Ciara Gildea – Why I do Judo
Hi there. My name is Ciara Gildea and I am a second year Chemistry with Forensic Science student. Like the three previous entries, I only began Judo in September of my first year.
I was not a sporty girl growing up. I was the one they put in minor positions for P.E., you stand there and block things, essentially. So I focussed more on artsy and academic pursuits, at least there I couldn’t accidentally run into a wall after a misjudged corner in rounders (a genuine event and not as far back in my past as I am willing to admit.) I did attempt Taekwondo to help my sister settle in her class but I got soundly beaten up by a fellow, slightly larger eleven year old in full sight of my father who had come to collect us. I didn’t go to a second class. I threw myself instead into piano grades and stage performances.
Around came college and the motivation to try something new, to finally get into a sport. I wanted to give a martial art another go, partly because I associated them with self-defence. I only barely break 5 foot and could just about lift my school bag; I wasn’t the most frightening thing out there. I was coaxed on Clubs Day to “throw myself into something new” and join judo. With my one vague memory of taekwondo as my only guide, I went to the Maradyke for my first judo session.
And I loved it. As it was first class of term, it was relatively light so as not to “frighten away” newbies like me and to settle the more experienced judoka (person who does judo) after a summer of intermittent trainings. We did practise some of the more basic throws and got to throw each other (gently and onto soft crash mats) at the end. Nothing feels like your first successful throw. Temporary weight on you, you move and the weight is gone, replaced by the satisfying sound of your partner safely breakfalling on the crash mat, flat on their back. While judo does enable you to throw people bigger than yourself (and being the size I am that means most people) there is also the wonderful feeling of being able to practise with someone your size which I am very fortunately able to do. Not to mention so many amazing people who help me improve my techniques, both attacking and defending. People who have turned from strangers to friends to lovably weird pseudo family.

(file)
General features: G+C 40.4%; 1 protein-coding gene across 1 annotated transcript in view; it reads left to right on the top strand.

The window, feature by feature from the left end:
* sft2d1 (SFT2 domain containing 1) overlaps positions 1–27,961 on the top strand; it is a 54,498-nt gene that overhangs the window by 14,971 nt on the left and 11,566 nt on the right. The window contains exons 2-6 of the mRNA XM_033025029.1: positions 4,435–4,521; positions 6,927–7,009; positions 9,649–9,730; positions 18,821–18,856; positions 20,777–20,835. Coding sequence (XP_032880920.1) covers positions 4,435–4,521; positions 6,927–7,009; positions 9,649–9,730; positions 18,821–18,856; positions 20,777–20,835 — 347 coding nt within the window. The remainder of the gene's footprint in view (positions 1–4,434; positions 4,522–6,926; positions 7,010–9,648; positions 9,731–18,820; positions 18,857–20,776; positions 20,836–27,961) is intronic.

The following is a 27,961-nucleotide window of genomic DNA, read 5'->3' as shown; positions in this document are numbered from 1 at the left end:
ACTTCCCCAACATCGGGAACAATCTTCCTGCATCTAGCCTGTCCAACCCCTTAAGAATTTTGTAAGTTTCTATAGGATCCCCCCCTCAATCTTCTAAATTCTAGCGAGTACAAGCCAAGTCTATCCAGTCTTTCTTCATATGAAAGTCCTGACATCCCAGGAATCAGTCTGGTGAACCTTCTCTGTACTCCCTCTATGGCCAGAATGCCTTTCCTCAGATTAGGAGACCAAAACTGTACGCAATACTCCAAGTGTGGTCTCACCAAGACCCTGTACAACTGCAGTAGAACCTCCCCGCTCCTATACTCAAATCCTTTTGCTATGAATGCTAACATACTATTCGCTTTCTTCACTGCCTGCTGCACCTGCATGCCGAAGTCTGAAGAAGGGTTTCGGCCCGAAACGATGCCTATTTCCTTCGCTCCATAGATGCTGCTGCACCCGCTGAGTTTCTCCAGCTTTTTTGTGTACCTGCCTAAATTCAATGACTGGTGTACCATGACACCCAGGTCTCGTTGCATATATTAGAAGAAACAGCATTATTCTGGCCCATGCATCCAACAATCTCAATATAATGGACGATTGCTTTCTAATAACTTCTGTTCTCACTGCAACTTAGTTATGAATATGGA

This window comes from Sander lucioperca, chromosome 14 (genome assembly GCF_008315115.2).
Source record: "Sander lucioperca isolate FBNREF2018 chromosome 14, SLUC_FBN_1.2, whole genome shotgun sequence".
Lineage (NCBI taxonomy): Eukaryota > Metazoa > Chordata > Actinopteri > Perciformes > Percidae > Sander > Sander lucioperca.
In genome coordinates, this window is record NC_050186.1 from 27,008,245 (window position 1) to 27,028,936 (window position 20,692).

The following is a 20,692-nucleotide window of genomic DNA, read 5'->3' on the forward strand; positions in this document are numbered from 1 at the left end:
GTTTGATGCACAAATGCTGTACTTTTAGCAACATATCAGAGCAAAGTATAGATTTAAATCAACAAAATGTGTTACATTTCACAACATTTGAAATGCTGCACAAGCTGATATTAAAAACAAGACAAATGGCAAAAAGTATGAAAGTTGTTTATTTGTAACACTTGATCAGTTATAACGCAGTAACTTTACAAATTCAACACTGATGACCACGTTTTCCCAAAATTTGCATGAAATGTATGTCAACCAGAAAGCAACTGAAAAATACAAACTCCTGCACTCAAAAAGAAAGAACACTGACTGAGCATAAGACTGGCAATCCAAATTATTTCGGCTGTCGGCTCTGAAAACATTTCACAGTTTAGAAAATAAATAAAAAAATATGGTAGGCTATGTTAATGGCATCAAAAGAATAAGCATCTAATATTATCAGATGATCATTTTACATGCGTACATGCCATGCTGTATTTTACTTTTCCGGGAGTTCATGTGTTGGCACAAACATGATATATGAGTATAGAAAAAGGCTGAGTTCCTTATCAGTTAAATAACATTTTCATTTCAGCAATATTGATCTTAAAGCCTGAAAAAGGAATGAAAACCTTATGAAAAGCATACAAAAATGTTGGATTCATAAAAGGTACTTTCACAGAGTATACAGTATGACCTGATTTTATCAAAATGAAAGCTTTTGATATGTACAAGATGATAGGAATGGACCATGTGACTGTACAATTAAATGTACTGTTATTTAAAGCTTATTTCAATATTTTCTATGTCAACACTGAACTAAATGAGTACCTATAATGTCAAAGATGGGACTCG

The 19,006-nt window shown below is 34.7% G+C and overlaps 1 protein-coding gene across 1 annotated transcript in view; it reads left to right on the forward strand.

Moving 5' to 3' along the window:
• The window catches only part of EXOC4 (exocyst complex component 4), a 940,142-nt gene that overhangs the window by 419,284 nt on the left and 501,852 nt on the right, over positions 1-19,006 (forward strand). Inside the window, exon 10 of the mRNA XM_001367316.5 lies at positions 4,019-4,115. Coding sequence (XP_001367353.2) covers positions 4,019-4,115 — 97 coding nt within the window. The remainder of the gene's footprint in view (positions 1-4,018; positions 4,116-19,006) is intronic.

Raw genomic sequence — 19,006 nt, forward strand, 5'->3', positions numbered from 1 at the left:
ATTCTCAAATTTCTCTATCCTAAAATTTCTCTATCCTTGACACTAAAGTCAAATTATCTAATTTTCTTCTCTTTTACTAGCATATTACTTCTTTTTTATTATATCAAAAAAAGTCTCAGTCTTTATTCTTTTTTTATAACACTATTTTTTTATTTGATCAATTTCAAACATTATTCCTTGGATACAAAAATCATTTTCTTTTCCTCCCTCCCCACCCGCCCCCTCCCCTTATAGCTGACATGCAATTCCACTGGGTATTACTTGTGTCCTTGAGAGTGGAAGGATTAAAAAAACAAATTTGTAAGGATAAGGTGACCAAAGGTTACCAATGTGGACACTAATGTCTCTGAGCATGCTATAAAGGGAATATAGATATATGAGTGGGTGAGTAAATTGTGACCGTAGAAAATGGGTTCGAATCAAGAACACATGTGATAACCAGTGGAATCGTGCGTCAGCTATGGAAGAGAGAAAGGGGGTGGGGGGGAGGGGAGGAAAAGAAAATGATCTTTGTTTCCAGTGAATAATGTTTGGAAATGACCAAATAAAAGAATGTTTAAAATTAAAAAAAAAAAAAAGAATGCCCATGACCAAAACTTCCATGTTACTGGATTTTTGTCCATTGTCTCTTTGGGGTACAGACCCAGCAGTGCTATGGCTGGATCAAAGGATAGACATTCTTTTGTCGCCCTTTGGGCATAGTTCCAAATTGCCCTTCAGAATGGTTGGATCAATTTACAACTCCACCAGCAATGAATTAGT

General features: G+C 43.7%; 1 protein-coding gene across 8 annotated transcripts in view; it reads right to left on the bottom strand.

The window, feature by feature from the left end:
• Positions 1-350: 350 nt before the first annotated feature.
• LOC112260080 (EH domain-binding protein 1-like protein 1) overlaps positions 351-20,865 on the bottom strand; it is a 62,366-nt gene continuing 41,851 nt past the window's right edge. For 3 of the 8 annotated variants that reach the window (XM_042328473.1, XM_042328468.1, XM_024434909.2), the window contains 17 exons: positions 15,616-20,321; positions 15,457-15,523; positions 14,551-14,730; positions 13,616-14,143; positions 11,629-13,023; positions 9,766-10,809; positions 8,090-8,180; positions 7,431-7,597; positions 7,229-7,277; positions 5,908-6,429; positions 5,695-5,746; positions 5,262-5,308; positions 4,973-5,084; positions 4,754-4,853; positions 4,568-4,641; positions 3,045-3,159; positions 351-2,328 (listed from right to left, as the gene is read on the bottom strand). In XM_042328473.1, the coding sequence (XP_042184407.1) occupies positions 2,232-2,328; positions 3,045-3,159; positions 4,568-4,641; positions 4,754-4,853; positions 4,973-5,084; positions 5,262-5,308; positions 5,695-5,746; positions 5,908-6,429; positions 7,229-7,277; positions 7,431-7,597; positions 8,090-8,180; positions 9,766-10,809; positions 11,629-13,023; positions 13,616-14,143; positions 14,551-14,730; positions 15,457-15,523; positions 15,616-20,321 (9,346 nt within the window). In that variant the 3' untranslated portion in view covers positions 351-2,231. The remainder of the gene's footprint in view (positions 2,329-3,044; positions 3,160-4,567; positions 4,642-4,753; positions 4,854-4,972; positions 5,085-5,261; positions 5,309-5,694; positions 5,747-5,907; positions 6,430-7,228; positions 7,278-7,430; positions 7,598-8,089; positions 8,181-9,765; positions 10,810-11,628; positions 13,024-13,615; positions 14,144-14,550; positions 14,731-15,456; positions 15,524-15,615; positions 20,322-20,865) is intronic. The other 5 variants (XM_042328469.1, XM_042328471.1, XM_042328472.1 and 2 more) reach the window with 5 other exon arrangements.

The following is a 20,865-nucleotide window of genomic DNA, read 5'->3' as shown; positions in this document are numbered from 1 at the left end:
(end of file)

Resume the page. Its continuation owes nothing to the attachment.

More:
I achieved two things that year that proved to me that all my trainings were beginning to come to fruition: my yellow belt and a bronze medal in the <52kg women’s category from our Intervarsities held here in UCC. Getting my yellow belt gave me a chance to mix my old hobbies with my new one. It’s a performance with an audience of one, a dance where each step is choreographed. My cues came now from myself and my partner instead of a director. I responded to “Ma-te” rather than “Cut.” My technical movements changed from wrist height and elbow distance to step length and straightened shoulders. It appealed to my inner perfectionist. My bronze medal however, showed me to apply my technical knowledge practically. Admittedly, things didn’t start too well for me as teams and belt categories came first and I was sat on and dragged around the mat by bigger girls by turn. But I persevered and won against another girl by holddown, finishing joint third with my fellow UCC judoka, Rosemine.
So yeah, I throw like a girl. Straight for a winning Ippon 😉